The monks' absolute mindfulness, punctuated by an occasional hushed comment or chuckle, proved both mesmerizing and deeply soothing. I stayed for more than three hours, until the center closed for the night. During that time, the monks never stretched their backs nor glanced at the clock. No matter how far they leaned over the table, they somehow never disturbed the sand. Despite a dozen arms stretching over the mandala, the effect of their collective work was a sense of profound stillness.

The proximity of the monks' delicate artwork to the briny mist and rolling whitecaps of the Atlantic Ocean reminded me of another unlikely shoreline meditation I once witnessed: the Santa Barbara Sandcastle Festival, held every summer on East Beach in Santa Barbara, California. From dawn until dusk, bare-shouldered teams equipped with buckets and rakes, melon scoops and putty knives, deliver wet sand to 16-by-16-foot plots to make enormous and impressively detailed sand sculptures, some as large as a mobile home. Past entries have included scaled replicas of the Taj Mahal and the Manhattan skyline, a 20-foot dolphin morphing into a mermaid, Hogwarts Castle, and an eerily realistic laughing buddha as rotund as a VW van.

While they're diligently working, the sand artists are intent, as if nothing in the world is more important than crafting their sculptures. And yet, at the end of the day, as the sun sinks beneath the horizon, the artists and their friends and families gather cross-legged on the dunes, sunburned and quietly exuberant, to watch without complaint as the tide washes their creations away.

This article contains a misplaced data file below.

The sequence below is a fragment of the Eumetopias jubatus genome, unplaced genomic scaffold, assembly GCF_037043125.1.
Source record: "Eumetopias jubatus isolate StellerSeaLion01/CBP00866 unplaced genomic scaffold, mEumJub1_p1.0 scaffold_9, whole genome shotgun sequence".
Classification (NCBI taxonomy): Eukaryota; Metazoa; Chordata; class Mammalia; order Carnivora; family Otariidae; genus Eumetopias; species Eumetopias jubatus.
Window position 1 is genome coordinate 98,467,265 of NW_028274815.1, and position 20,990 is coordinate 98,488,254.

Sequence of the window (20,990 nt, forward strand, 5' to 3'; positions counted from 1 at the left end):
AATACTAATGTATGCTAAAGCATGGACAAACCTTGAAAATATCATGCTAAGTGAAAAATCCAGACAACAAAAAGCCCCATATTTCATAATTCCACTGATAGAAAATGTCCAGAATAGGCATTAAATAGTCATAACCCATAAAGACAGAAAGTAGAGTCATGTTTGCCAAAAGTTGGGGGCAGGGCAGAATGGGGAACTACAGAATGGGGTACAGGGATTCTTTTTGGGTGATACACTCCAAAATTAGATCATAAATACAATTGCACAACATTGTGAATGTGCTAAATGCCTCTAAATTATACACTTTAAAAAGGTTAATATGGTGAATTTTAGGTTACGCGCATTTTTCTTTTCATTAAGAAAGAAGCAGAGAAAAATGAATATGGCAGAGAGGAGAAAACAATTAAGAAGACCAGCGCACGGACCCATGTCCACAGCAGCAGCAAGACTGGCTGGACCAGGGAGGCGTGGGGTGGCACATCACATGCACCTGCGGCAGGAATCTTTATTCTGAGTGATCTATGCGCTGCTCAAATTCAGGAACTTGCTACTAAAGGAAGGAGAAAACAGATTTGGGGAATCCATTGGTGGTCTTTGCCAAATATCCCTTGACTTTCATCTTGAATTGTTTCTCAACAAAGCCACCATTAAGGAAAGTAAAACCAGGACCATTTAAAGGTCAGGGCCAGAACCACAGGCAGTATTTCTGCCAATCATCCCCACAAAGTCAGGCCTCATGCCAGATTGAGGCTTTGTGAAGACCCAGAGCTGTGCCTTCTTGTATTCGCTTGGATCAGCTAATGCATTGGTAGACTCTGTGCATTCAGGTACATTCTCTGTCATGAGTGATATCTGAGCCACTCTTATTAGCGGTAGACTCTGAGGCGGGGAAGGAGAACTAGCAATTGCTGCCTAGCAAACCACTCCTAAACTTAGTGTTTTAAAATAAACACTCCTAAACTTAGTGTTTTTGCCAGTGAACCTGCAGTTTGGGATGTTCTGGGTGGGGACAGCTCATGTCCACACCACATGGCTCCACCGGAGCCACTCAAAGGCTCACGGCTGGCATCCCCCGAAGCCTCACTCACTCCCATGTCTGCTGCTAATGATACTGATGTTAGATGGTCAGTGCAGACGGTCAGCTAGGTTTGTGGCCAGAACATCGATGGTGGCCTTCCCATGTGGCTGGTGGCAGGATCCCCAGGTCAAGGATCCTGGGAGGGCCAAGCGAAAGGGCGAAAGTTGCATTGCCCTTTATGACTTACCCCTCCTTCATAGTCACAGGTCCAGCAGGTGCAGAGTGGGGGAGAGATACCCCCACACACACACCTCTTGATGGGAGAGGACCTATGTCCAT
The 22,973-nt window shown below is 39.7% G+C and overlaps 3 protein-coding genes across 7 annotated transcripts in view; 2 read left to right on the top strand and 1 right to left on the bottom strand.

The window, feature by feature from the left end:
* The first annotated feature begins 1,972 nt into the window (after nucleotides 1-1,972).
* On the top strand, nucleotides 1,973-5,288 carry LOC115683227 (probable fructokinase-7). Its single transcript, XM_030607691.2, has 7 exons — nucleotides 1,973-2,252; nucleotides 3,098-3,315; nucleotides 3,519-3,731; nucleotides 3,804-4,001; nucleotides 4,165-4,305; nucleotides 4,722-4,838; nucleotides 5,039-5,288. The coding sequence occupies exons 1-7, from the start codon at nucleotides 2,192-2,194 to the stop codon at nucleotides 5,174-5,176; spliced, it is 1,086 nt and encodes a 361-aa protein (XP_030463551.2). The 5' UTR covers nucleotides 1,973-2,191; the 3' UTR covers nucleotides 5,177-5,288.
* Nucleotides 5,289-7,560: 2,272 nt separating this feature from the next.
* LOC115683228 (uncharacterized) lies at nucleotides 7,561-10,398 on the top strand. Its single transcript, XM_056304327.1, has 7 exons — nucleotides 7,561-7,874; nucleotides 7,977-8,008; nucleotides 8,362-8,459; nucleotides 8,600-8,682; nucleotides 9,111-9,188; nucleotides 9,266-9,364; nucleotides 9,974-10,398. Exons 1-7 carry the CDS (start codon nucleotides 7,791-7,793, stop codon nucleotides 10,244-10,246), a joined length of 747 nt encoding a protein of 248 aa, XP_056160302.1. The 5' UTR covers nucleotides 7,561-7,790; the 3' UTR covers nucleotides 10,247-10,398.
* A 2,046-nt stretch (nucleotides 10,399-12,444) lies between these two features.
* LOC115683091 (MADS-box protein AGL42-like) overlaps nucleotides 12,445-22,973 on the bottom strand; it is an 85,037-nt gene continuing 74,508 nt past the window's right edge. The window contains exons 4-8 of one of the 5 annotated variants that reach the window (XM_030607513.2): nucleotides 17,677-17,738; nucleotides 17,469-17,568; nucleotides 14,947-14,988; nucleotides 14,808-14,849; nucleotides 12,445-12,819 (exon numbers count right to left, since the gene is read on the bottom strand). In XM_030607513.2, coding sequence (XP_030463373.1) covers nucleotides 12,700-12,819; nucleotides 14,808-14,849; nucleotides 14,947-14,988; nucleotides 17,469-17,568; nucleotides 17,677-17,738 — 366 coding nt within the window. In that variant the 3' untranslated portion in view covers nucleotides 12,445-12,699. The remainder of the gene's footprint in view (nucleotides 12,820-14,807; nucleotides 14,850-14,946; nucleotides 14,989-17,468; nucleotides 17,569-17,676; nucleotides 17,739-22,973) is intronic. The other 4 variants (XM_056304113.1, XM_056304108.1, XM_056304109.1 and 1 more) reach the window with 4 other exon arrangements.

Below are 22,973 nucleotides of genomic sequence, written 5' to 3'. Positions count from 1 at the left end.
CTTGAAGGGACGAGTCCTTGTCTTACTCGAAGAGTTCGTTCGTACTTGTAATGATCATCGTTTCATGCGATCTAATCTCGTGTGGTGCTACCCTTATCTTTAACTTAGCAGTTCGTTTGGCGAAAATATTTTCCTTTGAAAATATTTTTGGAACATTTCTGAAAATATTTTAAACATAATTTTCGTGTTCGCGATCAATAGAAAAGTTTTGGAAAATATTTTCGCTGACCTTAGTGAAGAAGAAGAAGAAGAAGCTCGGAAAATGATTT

Like the sand mandala, this event is for me an inspiring illustration of sunyata, a fundamental tenet of yoga. Sunyata, often translated from Sanskrit as "emptiness," is what Shiva, the Hindu god of destruction, represents: that everything eventually falls apart and becomes something else. This cosmic recycling dance is implicit in Shiva's jig-lifted leg, with which he's often depicted in Indian statues and paintings and in Natarajasana (Lord of the Dance Pose). Realizing sunyata's significance, not just intellectually but also experientially, is essential for becoming enlightened. For truly awakening.

Nothing Lasts Forever

Though it sounds paradoxical, sunyata is the core of what yoga and Buddhism generally affirm is a coreless reality. To fully understand yoga and Buddhism, you must not only recognize but also be OK with the fact that everything—every thing—is a sandcastle, and that material stuff, any compounded phenomenon, sooner or later falls apart and washes away with the tide. This magazine is a sandcastle. My marriage is a sandcastle. So too are the yoga studio I own, the bike that gets me there, the century-old pecan tree in my backyard—even my achy but faithful body. I find this a sobering and empowering truth, and it leads to some compelling questions: Who am I really? What am I? And what, if anything, actually dies?